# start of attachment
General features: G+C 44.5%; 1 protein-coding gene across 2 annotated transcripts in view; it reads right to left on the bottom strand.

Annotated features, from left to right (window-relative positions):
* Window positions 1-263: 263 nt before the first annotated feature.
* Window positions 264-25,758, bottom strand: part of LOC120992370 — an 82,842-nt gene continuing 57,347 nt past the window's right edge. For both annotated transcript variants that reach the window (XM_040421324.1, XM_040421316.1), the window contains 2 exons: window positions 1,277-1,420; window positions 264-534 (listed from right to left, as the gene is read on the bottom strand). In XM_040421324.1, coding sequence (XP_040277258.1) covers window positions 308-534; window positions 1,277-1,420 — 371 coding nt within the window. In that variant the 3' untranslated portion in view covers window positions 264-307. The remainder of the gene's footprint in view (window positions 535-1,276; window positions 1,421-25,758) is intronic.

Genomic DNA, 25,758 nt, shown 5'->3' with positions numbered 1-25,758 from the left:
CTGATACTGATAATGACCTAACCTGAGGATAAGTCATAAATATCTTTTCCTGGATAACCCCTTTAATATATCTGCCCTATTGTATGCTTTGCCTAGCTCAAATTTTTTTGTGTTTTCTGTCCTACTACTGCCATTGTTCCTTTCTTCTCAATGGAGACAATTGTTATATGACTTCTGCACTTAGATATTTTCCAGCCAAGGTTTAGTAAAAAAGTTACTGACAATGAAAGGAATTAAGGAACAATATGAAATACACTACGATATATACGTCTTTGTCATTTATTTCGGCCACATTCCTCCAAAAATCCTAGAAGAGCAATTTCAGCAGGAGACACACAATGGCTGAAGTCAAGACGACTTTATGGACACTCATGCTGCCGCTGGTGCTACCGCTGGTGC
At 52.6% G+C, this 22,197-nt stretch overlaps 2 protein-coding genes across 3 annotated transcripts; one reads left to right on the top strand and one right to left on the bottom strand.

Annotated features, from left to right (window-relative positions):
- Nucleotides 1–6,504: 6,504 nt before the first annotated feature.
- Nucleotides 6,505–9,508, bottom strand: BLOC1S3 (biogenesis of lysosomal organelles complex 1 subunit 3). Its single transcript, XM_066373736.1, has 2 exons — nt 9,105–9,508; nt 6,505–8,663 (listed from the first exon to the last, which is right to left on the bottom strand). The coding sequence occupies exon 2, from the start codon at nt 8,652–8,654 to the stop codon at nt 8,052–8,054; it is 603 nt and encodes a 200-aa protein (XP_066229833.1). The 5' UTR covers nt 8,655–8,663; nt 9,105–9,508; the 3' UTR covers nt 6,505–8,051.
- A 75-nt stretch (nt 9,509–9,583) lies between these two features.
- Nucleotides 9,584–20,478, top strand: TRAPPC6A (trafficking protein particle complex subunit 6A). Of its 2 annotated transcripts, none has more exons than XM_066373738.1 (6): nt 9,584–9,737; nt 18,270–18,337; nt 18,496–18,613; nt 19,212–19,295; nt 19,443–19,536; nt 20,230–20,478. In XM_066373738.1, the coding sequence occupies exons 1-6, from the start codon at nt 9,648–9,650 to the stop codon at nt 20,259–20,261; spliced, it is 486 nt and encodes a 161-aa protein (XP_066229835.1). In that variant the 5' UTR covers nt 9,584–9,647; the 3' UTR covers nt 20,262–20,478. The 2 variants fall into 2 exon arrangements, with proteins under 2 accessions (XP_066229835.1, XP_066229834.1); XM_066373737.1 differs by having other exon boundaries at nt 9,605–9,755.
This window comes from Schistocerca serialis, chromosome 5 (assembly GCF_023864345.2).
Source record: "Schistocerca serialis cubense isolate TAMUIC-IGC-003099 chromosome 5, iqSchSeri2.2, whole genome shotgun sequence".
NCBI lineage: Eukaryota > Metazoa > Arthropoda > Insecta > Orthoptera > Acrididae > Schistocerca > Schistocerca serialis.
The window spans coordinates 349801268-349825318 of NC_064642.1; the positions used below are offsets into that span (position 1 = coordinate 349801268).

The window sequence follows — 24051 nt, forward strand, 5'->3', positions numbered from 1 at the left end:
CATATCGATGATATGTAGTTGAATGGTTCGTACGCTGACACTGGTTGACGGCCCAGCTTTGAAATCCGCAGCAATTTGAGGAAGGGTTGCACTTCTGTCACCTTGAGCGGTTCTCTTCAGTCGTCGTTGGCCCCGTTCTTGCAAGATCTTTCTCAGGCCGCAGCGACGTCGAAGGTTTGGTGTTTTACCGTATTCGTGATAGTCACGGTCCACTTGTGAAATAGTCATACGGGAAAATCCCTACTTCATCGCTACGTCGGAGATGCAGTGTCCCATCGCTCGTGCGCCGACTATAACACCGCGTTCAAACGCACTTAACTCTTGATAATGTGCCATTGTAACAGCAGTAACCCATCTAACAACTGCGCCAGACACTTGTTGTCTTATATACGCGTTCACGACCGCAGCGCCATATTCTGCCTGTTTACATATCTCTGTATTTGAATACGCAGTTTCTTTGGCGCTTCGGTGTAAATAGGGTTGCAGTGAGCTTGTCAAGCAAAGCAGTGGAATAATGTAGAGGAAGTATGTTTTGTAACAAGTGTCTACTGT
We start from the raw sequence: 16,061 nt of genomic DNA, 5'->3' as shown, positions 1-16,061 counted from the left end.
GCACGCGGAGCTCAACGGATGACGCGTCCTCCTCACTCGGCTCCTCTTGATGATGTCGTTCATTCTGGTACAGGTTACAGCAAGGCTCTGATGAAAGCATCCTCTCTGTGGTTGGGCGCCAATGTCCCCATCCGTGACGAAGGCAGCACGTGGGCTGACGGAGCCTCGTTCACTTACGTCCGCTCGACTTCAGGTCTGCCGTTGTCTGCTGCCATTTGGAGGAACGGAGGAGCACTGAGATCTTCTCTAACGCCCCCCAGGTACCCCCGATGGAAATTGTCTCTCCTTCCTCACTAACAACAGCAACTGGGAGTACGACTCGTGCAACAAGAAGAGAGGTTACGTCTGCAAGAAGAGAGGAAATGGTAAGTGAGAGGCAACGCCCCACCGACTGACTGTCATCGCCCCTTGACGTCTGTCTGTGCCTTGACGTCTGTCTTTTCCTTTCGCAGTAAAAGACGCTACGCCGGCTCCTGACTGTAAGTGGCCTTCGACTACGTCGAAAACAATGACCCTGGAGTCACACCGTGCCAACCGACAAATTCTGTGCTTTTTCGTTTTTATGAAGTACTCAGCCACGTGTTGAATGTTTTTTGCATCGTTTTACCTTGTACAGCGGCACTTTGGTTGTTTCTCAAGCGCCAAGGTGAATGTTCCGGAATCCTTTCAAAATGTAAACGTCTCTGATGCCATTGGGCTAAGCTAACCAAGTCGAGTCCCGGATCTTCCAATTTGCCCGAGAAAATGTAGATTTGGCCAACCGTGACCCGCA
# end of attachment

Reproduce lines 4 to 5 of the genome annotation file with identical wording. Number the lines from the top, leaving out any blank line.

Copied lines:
* Window positions 264-25,758, bottom strand: part of LOC120992370 — an 82,842-nt gene continuing 57,347 nt past the window's right edge. For both annotated transcript variants that reach the window (XM_040421324.1, XM_040421316.1), the window contains 2 exons: window positions 1,277-1,420; window positions 264-534 (listed from right to left, as the gene is read on the bottom strand). In XM_040421324.1, coding sequence (XP_040277258.1) covers window positions 308-534; window positions 1,277-1,420 — 371 coding nt within the window. In that variant the 3' untranslated portion in view covers window positions 264-307. The remainder of the gene's footprint in view (window positions 535-1,276; window positions 1,421-25,758) is intronic.

Genomic DNA, 25,758 nt, shown 5'->3' with positions numbered 1-25,758 from the left: